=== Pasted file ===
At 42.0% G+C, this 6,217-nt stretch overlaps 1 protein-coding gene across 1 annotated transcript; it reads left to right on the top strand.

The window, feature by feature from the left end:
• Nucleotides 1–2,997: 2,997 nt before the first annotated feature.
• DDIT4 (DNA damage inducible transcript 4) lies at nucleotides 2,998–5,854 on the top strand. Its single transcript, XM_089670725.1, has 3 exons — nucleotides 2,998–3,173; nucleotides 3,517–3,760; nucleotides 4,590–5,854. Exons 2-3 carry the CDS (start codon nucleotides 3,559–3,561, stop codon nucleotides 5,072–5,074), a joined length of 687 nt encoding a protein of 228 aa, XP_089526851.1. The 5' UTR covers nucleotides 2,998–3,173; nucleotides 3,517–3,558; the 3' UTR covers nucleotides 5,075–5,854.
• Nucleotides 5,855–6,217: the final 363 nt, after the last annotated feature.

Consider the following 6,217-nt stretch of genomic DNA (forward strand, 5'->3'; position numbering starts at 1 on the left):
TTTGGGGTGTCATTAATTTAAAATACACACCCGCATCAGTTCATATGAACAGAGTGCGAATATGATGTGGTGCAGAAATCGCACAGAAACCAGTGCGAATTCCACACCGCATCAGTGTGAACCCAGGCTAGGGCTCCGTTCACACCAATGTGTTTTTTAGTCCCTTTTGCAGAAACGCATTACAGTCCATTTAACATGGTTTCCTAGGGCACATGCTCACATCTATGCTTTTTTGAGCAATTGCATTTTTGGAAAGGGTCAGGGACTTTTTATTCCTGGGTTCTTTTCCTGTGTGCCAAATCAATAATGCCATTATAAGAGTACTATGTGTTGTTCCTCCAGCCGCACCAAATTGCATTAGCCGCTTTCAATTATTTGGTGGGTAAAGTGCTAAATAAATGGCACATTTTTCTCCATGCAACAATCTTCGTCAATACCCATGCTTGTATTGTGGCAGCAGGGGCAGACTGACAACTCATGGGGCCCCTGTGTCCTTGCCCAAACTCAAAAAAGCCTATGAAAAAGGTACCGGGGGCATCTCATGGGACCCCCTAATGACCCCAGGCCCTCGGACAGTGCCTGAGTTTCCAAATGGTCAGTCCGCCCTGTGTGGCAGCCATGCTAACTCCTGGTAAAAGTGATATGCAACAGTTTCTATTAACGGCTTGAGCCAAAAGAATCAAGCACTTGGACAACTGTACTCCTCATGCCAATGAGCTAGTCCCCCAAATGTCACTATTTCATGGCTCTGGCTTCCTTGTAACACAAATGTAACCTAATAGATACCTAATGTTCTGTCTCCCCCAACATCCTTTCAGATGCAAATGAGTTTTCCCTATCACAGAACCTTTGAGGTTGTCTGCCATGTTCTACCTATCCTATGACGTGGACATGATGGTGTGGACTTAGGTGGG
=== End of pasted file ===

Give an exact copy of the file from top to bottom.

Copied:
At 42.0% G+C, this 6,217-nt stretch overlaps 1 protein-coding gene across 1 annotated transcript; it reads left to right on the top strand.

The window, feature by feature from the left end:
• Nucleotides 1–2,997: 2,997 nt before the first annotated feature.
• DDIT4 (DNA damage inducible transcript 4) lies at nucleotides 2,998–5,854 on the top strand. Its single transcript, XM_089670725.1, has 3 exons — nucleotides 2,998–3,173; nucleotides 3,517–3,760; nucleotides 4,590–5,854. Exons 2-3 carry the CDS (start codon nucleotides 3,559–3,561, stop codon nucleotides 5,072–5,074), a joined length of 687 nt encoding a protein of 228 aa, XP_089526851.1. The 5' UTR covers nucleotides 2,998–3,173; nucleotides 3,517–3,558; the 3' UTR covers nucleotides 5,075–5,854.
• Nucleotides 5,855–6,217: the final 363 nt, after the last annotated feature.

Consider the following 6,217-nt stretch of genomic DNA (forward strand, 5'->3'; position numbering starts at 1 on the left):
TTTGGGGTGTCATTAATTTAAAATACACACCCGCATCAGTTCATATGAACAGAGTGCGAATATGATGTGGTGCAGAAATCGCACAGAAACCAGTGCGAATTCCACACCGCATCAGTGTGAACCCAGGCTAGGGCTCCGTTCACACCAATGTGTTTTTTAGTCCCTTTTGCAGAAACGCATTACAGTCCATTTAACATGGTTTCCTAGGGCACATGCTCACATCTATGCTTTTTTGAGCAATTGCATTTTTGGAAAGGGTCAGGGACTTTTTATTCCTGGGTTCTTTTCCTGTGTGCCAAATCAATAATGCCATTATAAGAGTACTATGTGTTGTTCCTCCAGCCGCACCAAATTGCATTAGCCGCTTTCAATTATTTGGTGGGTAAAGTGCTAAATAAATGGCACATTTTTCTCCATGCAACAATCTTCGTCAATACCCATGCTTGTATTGTGGCAGCAGGGGCAGACTGACAACTCATGGGGCCCCTGTGTCCTTGCCCAAACTCAAAAAAGCCTATGAAAAAGGTACCGGGGGCATCTCATGGGACCCCCTAATGACCCCAGGCCCTCGGACAGTGCCTGAGTTTCCAAATGGTCAGTCCGCCCTGTGTGGCAGCCATGCTAACTCCTGGTAAAAGTGATATGCAACAGTTTCTATTAACGGCTTGAGCCAAAAGAATCAAGCACTTGGACAACTGTACTCCTCATGCCAATGAGCTAGTCCCCCAAATGTCACTATTTCATGGCTCTGGCTTCCTTGTAACACAAATGTAACCTAATAGATACCTAATGTTCTGTCTCCCCCAACATCCTTTCAGATGCAAATGAGTTTTCCCTATCACAGAACCTTTGAGGTTGTCTGCCATGTTCTACCTATCCTATGACGTGGACATGATGGTGTGGACTTAGGTGGG